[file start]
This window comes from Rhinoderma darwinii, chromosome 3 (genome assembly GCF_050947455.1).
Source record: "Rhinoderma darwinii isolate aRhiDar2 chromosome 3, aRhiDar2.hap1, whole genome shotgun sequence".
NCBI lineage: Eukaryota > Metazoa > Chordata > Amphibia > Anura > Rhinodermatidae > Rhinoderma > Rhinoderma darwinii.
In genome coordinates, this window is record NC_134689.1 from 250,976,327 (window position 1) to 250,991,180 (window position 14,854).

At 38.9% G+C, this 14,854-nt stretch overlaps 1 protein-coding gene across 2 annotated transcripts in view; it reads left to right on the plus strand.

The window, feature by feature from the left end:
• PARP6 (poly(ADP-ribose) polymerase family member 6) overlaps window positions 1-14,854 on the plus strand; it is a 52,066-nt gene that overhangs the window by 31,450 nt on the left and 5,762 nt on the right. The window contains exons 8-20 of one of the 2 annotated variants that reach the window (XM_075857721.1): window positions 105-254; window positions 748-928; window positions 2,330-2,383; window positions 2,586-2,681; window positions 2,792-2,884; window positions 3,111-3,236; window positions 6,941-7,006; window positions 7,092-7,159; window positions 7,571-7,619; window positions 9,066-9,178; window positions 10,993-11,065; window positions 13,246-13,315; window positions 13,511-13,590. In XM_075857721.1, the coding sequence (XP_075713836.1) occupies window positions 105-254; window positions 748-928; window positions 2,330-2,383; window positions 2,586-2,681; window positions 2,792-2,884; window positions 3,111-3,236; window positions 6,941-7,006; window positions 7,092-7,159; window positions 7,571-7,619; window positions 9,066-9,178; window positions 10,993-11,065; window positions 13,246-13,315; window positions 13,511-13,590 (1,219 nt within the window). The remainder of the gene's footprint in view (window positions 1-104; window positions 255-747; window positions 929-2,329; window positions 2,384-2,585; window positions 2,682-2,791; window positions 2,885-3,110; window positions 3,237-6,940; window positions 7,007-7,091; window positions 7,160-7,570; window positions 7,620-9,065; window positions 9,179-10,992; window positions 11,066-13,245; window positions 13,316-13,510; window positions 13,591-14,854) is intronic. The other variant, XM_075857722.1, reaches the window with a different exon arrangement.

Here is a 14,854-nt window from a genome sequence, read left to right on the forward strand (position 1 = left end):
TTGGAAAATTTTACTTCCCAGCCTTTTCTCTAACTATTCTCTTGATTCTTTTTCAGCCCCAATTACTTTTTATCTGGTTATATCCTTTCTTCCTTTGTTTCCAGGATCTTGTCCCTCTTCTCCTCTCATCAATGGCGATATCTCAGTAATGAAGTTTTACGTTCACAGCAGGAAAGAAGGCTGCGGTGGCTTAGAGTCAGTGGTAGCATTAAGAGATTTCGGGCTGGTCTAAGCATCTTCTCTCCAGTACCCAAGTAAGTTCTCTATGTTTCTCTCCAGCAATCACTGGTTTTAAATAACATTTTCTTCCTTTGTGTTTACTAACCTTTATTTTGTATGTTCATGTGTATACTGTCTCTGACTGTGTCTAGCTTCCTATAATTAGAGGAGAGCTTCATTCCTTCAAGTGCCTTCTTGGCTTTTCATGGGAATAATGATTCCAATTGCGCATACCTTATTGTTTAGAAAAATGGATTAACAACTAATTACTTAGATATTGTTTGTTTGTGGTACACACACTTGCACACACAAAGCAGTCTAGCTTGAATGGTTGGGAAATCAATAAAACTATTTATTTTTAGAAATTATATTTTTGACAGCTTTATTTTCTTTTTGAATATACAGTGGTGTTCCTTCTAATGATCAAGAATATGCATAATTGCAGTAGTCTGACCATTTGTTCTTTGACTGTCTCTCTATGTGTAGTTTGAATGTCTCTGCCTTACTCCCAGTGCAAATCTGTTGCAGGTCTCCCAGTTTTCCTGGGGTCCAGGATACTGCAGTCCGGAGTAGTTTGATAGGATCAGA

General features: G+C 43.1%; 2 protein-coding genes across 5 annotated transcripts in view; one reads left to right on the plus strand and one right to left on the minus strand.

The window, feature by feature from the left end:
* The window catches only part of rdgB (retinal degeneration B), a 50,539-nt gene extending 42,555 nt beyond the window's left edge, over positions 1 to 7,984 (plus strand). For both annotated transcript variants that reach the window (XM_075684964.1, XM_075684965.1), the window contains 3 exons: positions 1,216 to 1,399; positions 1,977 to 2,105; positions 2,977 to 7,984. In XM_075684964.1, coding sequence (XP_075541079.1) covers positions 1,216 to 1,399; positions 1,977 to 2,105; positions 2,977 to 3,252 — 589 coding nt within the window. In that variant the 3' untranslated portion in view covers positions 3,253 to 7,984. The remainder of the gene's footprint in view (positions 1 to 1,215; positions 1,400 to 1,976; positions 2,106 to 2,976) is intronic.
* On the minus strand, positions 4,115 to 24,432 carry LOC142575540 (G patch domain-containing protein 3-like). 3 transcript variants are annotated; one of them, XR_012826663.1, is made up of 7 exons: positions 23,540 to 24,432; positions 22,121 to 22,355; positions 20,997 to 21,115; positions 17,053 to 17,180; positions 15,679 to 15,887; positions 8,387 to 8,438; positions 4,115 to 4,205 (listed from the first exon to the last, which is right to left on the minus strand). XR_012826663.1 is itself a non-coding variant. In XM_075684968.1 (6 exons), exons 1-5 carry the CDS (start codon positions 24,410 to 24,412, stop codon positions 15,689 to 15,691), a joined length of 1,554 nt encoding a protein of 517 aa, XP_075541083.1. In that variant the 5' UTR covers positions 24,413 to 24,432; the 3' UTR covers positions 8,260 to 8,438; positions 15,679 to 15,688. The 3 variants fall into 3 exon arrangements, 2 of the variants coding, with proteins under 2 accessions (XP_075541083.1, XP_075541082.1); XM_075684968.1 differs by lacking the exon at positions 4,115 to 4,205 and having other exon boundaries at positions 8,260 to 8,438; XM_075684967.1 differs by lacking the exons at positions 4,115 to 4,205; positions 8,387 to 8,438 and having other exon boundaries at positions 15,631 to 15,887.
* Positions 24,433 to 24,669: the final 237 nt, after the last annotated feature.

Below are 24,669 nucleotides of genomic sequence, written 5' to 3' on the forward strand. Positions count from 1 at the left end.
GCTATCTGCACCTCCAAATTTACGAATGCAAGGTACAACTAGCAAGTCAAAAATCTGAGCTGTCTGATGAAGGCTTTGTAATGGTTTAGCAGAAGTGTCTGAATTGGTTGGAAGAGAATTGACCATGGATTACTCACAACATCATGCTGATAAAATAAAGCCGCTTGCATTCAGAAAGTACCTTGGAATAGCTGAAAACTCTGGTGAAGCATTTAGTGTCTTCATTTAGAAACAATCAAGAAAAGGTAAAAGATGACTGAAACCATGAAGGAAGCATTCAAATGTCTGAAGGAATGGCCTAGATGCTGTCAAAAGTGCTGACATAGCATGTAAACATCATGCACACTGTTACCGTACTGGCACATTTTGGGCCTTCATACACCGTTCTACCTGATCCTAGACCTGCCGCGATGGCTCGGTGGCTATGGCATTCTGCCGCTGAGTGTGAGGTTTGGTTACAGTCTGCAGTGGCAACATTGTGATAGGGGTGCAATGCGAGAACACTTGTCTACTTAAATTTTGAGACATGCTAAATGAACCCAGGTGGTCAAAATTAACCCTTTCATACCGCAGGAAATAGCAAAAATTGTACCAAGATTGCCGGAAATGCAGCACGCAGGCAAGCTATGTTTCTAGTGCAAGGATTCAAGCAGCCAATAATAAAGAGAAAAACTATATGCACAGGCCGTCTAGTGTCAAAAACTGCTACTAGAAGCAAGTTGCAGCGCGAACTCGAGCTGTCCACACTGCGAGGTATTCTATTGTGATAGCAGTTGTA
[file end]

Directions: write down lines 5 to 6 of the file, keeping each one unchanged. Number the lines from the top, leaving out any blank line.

At 38.9% G+C, this 14,854-nt stretch overlaps 1 protein-coding gene across 2 annotated transcripts in view; it reads left to right on the plus strand.

The window, feature by feature from the left end: